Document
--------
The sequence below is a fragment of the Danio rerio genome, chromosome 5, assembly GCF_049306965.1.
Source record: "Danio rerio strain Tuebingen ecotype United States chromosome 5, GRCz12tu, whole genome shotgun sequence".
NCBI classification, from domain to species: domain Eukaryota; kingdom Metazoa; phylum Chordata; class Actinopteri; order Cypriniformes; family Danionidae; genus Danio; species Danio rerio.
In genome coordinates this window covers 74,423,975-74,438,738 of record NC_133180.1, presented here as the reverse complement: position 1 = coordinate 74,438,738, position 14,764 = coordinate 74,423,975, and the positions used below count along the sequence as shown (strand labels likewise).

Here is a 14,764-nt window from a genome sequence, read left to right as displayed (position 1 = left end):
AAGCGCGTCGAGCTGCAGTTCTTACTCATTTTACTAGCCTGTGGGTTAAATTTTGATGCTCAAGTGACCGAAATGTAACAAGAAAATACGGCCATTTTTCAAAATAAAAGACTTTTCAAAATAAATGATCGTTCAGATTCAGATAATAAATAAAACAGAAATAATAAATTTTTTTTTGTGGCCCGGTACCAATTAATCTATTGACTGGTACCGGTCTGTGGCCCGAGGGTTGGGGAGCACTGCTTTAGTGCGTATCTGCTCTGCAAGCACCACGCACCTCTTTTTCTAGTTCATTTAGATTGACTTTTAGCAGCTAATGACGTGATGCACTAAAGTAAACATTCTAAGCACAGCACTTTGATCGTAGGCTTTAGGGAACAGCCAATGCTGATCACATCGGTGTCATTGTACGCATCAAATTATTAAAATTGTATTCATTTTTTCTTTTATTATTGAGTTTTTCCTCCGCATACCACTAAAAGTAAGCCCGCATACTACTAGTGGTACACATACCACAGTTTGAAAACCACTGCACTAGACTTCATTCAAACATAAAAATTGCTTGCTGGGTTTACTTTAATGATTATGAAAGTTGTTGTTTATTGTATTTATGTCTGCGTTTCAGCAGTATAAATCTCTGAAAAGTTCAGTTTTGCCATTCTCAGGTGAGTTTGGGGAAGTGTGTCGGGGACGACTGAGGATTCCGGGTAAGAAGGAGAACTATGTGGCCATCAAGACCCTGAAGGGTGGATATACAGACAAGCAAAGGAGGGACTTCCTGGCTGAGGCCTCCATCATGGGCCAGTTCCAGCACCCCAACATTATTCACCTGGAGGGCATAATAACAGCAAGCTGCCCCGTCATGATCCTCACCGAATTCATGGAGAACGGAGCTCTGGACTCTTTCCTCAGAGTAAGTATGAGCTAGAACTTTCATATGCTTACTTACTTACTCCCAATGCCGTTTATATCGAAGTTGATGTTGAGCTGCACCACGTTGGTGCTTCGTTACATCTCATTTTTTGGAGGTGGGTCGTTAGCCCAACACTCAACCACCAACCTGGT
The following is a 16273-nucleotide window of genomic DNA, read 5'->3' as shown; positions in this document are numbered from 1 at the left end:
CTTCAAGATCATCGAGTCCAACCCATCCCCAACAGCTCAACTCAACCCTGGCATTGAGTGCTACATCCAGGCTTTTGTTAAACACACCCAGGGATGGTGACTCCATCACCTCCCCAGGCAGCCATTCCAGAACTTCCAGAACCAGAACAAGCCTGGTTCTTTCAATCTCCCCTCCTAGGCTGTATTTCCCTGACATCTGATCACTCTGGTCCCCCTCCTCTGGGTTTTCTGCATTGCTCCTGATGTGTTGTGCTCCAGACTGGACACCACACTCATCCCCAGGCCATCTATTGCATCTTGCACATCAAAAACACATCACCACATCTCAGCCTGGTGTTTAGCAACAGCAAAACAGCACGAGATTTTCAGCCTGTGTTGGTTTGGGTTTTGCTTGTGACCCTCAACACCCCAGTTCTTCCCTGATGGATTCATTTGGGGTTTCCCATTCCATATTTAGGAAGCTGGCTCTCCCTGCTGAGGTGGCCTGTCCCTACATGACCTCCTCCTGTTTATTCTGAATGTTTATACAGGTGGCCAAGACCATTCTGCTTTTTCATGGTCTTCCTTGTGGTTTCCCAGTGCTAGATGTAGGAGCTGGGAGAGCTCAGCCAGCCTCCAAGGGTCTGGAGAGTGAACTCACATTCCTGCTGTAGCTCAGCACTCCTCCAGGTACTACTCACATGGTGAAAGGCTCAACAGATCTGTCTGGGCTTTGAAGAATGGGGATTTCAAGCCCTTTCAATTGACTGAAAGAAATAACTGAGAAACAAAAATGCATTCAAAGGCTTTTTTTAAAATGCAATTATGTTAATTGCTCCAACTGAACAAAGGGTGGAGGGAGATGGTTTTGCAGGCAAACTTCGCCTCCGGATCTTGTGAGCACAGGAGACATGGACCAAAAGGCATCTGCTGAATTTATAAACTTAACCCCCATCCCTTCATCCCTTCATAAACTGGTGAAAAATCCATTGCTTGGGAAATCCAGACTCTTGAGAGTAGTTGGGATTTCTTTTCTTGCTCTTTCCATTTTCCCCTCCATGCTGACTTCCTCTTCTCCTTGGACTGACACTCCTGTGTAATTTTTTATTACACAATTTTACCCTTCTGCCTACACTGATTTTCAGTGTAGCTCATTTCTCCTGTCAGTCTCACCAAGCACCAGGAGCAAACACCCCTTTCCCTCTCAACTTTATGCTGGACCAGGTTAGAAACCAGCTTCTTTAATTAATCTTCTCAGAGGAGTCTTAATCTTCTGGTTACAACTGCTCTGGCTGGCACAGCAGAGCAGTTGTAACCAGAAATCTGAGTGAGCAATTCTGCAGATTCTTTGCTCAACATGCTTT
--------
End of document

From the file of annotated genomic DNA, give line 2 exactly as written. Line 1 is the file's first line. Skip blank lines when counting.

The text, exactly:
Source record: "Danio rerio strain Tuebingen ecotype United States chromosome 5, GRCz12tu, whole genome shotgun sequence".